May 18, 2018
Sound recognition to help smart speakers pass toothbrush test
As smart speakers find their way into more homes and more rooms, there’s a tremendous opportunity for personal assistants to help look after the property, pets and people as well as being a source of entertainment and information.
Analysts predict that anywhere between 40m and 56m of these will be sold globally this year. This is on top of the 27m that were sold last year and they estimate that in 2021 over 130m units will be shipped. There are three broad product types within this category: low-cost, basic speakers (Echo Dot, Google Home Mini), mid-range speakers (Echo, Google Home, Sonos Play:1) and high-end speakers (Apple HomePod, Sonos Play:5, Google Home Max). Last year, two-thirds of the smart speakers sold are estimated to be the smaller, low-cost devices.
For smart speakers to reach mass market adoption, consumers need to feel that they get enough value from them to warrant the initial purchase as well as additional services and devices.
Alphabet Inc. CEO Larry Page famously coined the ‘toothbrush test’ to assess the value of technology: “Is this something you will use once or twice a day, and does it make your life better?”
Early adopters, who’ve taken advantage of the impulse purchase price points of smart speakers, have been finding out whether these devices pass the toothbrush test in their homes. Based on personal experience (where we have 1.5 smart speakers per person), and that of my friends and family, I’d say that the answer is…almost.
So as smart speakers large and small enter multiple rooms in the average consumer’s home there is an opportunity for them to become even smarter, moving beyond entertainment into offering additional, high-value, everyday services around security, safety and wellbeing. If they can hear the sounds around them that is.
While cameras are an integral part of the smart home, they are unlikely to be found in bedrooms or places within the home where people relax or are entertained. Instead, these devices are often trained on the major entry points, either inside looking out or outside looking out. They are also limited to a fixed line-of-sight. But smart speakers are finding their way into many rooms of the home, giving them the perfect opportunity to offer more comprehensive monitoring when owners are away from home, for example detecting speech (just launched), windows being broken, dogs barking or unusual sounds (audio anomalies).
As well as break-ins, another significant threat to our homes and families is fire breaking out or a carbon monoxide leak. Most homes have smoke and/or CO alarms fitted, which emit a loud alarm sound when triggered. If owners are out then there is nobody present to deal with the fire. In this case, the smart speaker could send an alert to the homeowner or a neighbour as well as instruct other connected devices to unlock doors or turn on lights.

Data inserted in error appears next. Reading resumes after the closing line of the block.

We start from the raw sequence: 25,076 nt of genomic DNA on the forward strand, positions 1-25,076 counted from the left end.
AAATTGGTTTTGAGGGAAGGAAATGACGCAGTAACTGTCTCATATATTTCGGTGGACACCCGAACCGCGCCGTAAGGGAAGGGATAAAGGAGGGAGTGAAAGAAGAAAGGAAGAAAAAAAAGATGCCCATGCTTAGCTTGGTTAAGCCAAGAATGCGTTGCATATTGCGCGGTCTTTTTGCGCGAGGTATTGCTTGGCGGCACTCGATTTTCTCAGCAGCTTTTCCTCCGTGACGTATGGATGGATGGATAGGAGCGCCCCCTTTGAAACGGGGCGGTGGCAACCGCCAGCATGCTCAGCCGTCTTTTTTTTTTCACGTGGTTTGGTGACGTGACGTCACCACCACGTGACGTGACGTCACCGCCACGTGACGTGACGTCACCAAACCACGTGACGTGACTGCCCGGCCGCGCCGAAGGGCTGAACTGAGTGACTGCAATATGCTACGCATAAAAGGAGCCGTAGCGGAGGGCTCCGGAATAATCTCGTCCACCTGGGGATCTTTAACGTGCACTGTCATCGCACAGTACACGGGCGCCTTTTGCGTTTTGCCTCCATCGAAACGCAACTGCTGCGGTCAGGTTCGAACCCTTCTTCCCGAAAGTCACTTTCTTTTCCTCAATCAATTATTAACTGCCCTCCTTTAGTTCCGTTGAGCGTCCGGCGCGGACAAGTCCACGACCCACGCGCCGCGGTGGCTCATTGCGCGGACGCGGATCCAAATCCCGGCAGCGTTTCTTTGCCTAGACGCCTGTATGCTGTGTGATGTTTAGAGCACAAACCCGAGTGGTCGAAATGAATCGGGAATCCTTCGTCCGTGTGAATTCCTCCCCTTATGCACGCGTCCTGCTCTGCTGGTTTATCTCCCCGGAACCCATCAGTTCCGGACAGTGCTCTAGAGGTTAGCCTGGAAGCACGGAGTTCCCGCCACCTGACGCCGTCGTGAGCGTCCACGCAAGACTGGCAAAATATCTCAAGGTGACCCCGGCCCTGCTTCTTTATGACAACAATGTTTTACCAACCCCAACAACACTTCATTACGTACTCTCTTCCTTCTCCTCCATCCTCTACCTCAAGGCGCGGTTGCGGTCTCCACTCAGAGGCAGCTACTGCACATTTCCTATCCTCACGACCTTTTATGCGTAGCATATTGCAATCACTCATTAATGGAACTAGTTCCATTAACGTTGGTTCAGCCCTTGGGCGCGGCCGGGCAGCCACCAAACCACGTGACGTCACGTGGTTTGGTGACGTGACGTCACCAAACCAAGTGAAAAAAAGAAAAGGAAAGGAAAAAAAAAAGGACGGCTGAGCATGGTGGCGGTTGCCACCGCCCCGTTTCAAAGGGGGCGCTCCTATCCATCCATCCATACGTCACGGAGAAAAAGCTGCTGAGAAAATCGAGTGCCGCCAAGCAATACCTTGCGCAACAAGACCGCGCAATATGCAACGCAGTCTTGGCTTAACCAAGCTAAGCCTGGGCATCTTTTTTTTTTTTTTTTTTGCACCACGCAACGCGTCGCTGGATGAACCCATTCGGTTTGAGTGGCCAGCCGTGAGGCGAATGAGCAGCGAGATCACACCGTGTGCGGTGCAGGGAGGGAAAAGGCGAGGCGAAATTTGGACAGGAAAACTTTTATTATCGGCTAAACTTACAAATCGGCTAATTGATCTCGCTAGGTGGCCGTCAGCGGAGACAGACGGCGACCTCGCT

Smart speakers can be incredibly useful in nurseries too, playing music as well as helping parents who don’t have hands free. Here, a smart speaker becomes a very sophisticated baby monitor by responding to the sound of a baby crying by automatically playing a soothing lullaby
But it isn’t just babies. Your smart speaker could listen out for dogs left home-alone, monitoring the pet’s wellbeing by alerting the owner if it is barking.
Adding the sense of hearing through sound recognition means smart speakers and the personal assistant could become even smarter with a more intelligent response to situations. And it’s that kind of feature which is going to influence consumer purchasing decisions, retailer ranging decisions and long-term usage in the day-to-day life of the home. With many looking to offer additional subscription-based services, applications powered by sound recognition can form a key part of the value proposition.
The growth of the smart home market right now is being driven by two things: smart speakers and home security. Giving smart speakers a sense of hearing can bring these growth areas together and broaden their usefulness beyond entertainment to other applications that are used more than once a day and which make consumers’ lives better. Then they’d pass the toothbrush test.
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About Audio Analytic
Audio Analytic is the pioneer of AI sound recognition software. The company is on a mission to map the world of sounds, offering our sense of hearing to consumer technology. By transferring our sense of hearing to consumer products and digital personal assistants we give them the ability to react to the world around us, helping satisfy our entertainment, safety, security, wellbeing and communication needs.
Audio Analytic’s ai3™ sound recognition software enables device manufacturers and chip companies to equip products with Artificial Audio Intelligence, recognizing and automatically responding to our growing list of sound profiles.